By LAURELLE WALSH
One man. One bike. One goal. To travel by mountain bike from British Columbia to the Oregon border, touching as little pavement as possible.
Dr. Larry Smith of Mazama sets off on this 15-day journey on Aug. 6, starting at the Chopaka/Nighthawk border crossing, and finishing on the shore of the Columbia River near Carson, Wash.
In the meantime, he and his crew – devoted spouse and support-van driver Missi – are scouting routes, pouring over maps, and raising money for First Descents, the outdoor adventure program for young-adult cancer survivors.
Smith, an avid mountain biker and cancer survivor himself, saw an opportunity to raise money as a “Team First Descents” member when he began researching this overland bike route five or six years ago, he said.
“The goal is to follow the Cascade Crest and stay as high up in the mountains as possible,” sticking to singletrack bike trails, off-road motorbike routes and forest roads, he said.
Riding a bike in wilderness areas, national parks or on the Pacific Crest Trail is a big no-no, so Smith has had to be creative with route-planning along his roughly 500-mile ride. “The route will zig-zag somewhat, but I’m going to try to keep it pointed south,” he said.
Smith lives in Lost River and works in Yakima eight to 10 days per month as an emergency room physician at Yakima Regional Hospital. When he is not working, he skis, bikes and kayaks, and serves as medical director for First Descents, setting policies and overseeing the committee that reviews the medical status of each participant who attends the outdoor camps.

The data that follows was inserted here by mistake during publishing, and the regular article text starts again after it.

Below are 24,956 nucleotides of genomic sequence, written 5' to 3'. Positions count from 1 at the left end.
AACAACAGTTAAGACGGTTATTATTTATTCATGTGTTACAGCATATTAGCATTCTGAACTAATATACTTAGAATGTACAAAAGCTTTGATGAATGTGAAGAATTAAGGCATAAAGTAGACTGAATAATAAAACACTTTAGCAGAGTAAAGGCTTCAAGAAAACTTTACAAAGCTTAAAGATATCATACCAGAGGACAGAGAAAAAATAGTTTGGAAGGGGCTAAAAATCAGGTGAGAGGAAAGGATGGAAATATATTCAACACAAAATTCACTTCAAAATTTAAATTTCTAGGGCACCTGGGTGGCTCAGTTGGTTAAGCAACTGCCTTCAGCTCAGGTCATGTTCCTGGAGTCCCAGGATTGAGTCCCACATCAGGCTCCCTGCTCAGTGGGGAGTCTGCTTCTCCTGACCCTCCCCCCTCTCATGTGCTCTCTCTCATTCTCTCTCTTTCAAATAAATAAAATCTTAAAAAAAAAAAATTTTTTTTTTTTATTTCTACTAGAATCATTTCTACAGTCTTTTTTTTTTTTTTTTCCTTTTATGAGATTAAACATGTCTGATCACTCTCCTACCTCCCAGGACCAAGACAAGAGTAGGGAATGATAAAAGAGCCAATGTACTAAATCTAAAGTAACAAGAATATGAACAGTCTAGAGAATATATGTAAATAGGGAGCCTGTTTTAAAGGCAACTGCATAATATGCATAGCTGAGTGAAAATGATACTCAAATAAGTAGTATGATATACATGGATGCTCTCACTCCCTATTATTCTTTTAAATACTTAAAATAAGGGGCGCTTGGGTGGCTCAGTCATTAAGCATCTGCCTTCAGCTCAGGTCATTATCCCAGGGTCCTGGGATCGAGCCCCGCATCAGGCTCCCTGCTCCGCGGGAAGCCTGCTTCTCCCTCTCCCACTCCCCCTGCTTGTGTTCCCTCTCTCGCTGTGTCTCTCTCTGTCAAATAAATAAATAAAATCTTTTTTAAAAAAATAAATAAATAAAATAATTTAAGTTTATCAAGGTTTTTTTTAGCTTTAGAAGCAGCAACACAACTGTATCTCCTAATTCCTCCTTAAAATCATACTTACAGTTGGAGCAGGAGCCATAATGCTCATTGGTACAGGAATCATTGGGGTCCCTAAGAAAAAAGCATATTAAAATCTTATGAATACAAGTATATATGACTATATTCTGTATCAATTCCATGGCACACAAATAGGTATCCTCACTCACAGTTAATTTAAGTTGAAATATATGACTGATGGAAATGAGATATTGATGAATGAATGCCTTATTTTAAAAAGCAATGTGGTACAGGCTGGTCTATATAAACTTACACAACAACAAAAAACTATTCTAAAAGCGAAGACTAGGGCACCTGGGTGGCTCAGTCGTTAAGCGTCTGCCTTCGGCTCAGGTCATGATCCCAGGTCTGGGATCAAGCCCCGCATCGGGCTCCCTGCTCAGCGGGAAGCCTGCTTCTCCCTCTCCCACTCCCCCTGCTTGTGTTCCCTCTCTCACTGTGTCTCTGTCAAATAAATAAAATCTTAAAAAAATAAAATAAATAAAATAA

Smith became involved with the nonprofit in 2006 when he volunteered at a First Descents summer kayaking camp. It was one year after he received his own diagnosis of lymphoma and went through cancer treatment.
First Descents runs around 45 programs per year for cancer survivors aged 18-39. “Young adult cancer survivors are typically an underserved community,” with few financial resources, huge medical bills and often no insurance, Smith said. “They are also regaining emotional control after being cared for for years,” he added.
The First Descents camps this summer run from two days to one week and feature kayaking, climbing and surfing expeditions free of charge to 515 participants, “with a waiting list of around a thousand,” Smith said. The waiting list is what really bothers him, he said, because donations drive the organization, and funding is what limits the number of people who can be served.
The fundraising goal for Smith’s trip, dubbed “Singletrack Across Washington,” is $5,000, according to the fundraising site, teamfd.firstdescents.org/2013/fd/singletrackacrossWA, where donations may be made.
For more information, call Larry or Missi at 996-1871.